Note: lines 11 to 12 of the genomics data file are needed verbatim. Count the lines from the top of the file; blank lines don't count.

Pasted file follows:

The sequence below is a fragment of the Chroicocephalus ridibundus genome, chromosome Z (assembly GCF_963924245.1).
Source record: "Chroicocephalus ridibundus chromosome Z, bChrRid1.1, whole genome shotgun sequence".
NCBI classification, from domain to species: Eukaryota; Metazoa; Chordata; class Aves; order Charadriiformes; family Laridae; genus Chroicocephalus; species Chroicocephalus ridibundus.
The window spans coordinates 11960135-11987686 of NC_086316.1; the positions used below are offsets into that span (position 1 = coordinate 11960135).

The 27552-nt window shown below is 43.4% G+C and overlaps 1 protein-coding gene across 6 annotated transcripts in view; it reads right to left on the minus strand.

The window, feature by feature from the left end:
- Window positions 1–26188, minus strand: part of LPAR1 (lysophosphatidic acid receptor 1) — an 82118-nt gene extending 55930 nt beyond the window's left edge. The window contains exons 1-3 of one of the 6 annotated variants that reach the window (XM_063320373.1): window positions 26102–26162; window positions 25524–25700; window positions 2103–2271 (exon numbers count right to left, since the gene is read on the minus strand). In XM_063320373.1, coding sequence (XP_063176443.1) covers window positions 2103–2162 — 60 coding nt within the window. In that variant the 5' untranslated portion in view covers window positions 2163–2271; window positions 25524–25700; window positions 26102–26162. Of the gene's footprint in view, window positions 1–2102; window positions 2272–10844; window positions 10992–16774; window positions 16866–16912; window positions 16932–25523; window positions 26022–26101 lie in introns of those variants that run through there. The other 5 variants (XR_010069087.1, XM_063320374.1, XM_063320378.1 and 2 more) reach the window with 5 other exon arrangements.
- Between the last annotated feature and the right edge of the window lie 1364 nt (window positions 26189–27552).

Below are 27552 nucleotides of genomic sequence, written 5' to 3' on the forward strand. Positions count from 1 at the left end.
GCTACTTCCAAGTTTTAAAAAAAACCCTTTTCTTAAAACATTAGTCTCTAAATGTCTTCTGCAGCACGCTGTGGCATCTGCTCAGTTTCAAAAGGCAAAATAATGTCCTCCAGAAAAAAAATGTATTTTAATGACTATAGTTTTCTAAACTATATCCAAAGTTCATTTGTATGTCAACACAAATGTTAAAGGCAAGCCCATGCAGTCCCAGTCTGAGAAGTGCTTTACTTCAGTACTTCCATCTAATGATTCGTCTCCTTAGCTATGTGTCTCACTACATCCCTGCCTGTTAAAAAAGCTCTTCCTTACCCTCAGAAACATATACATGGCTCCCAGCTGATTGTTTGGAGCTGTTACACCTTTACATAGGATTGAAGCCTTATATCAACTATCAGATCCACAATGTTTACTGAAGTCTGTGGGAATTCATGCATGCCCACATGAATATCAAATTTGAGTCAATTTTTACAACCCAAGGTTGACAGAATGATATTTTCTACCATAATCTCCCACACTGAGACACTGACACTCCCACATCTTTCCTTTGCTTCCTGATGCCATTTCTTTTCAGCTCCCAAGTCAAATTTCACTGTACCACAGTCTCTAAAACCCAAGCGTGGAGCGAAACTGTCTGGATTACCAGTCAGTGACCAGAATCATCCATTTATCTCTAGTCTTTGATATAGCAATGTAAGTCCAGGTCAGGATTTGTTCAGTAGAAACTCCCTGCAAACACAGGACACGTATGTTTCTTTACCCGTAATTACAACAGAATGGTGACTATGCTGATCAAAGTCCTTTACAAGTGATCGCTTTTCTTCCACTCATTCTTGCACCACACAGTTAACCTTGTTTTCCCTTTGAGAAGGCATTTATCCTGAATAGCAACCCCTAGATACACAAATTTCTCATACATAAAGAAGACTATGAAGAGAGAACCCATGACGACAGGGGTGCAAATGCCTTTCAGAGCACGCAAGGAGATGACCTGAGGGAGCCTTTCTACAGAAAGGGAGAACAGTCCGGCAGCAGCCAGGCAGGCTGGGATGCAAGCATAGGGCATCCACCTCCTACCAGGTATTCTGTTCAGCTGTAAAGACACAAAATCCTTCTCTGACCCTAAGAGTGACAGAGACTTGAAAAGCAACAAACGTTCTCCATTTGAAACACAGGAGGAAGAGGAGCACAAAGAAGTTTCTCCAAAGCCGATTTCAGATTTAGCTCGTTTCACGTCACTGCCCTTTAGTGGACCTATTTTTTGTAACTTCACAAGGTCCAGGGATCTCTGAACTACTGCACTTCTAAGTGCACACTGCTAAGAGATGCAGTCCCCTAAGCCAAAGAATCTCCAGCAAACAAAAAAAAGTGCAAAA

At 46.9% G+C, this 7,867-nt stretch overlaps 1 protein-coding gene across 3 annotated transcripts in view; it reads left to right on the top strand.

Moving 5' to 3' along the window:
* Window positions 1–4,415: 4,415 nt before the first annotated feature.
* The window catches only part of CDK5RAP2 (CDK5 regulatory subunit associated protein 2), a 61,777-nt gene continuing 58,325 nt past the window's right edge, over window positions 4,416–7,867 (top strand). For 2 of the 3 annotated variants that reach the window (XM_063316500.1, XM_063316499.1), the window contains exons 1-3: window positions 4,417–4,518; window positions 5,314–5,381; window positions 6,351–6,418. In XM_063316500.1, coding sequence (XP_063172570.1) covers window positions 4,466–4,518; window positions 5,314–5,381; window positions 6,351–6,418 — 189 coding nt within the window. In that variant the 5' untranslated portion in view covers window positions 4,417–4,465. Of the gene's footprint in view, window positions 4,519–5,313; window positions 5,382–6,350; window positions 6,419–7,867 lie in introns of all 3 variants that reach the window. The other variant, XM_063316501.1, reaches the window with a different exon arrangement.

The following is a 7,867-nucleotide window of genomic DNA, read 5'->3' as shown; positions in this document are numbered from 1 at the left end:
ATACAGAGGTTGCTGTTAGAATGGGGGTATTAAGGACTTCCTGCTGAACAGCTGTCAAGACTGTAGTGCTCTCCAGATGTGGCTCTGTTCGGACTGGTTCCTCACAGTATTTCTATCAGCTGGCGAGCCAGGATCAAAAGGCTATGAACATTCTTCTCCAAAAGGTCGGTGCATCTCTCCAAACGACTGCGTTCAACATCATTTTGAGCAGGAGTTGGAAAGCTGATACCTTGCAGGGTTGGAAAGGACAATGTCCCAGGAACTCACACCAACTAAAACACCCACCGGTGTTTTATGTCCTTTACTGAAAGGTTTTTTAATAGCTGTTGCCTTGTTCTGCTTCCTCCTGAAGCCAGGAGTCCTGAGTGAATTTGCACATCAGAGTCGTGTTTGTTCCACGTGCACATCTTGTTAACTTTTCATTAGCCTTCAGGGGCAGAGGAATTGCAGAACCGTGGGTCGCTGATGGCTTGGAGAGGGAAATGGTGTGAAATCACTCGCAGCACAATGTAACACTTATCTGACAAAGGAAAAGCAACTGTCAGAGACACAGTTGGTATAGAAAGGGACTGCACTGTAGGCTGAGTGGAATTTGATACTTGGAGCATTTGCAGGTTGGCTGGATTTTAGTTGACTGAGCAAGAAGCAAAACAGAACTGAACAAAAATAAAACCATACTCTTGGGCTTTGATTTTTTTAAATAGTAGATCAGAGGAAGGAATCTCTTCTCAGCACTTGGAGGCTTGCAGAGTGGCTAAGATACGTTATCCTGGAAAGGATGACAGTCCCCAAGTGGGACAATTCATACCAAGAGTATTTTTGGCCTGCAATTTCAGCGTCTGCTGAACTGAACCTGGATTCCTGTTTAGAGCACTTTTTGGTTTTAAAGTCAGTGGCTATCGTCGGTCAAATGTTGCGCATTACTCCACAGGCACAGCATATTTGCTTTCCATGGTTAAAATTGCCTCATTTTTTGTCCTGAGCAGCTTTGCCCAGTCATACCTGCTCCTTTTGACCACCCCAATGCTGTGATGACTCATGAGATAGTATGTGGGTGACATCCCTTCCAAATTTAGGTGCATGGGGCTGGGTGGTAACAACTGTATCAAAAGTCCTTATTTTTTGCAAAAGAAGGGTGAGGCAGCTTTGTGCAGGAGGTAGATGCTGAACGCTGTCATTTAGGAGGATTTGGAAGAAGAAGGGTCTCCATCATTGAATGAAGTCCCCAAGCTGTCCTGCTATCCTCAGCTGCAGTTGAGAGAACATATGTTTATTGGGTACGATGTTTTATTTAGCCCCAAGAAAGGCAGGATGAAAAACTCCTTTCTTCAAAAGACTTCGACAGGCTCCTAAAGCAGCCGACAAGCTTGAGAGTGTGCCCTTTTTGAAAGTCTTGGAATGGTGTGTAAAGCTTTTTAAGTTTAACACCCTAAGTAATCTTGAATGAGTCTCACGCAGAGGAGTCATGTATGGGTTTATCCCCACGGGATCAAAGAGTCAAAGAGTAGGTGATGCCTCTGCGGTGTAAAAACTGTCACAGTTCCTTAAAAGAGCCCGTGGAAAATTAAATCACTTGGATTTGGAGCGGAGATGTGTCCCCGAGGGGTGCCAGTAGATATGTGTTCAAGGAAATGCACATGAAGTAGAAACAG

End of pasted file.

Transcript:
At 46.9% G+C, this 7,867-nt stretch overlaps 1 protein-coding gene across 3 annotated transcripts in view; it reads left to right on the top strand.

Moving 5' to 3' along the window: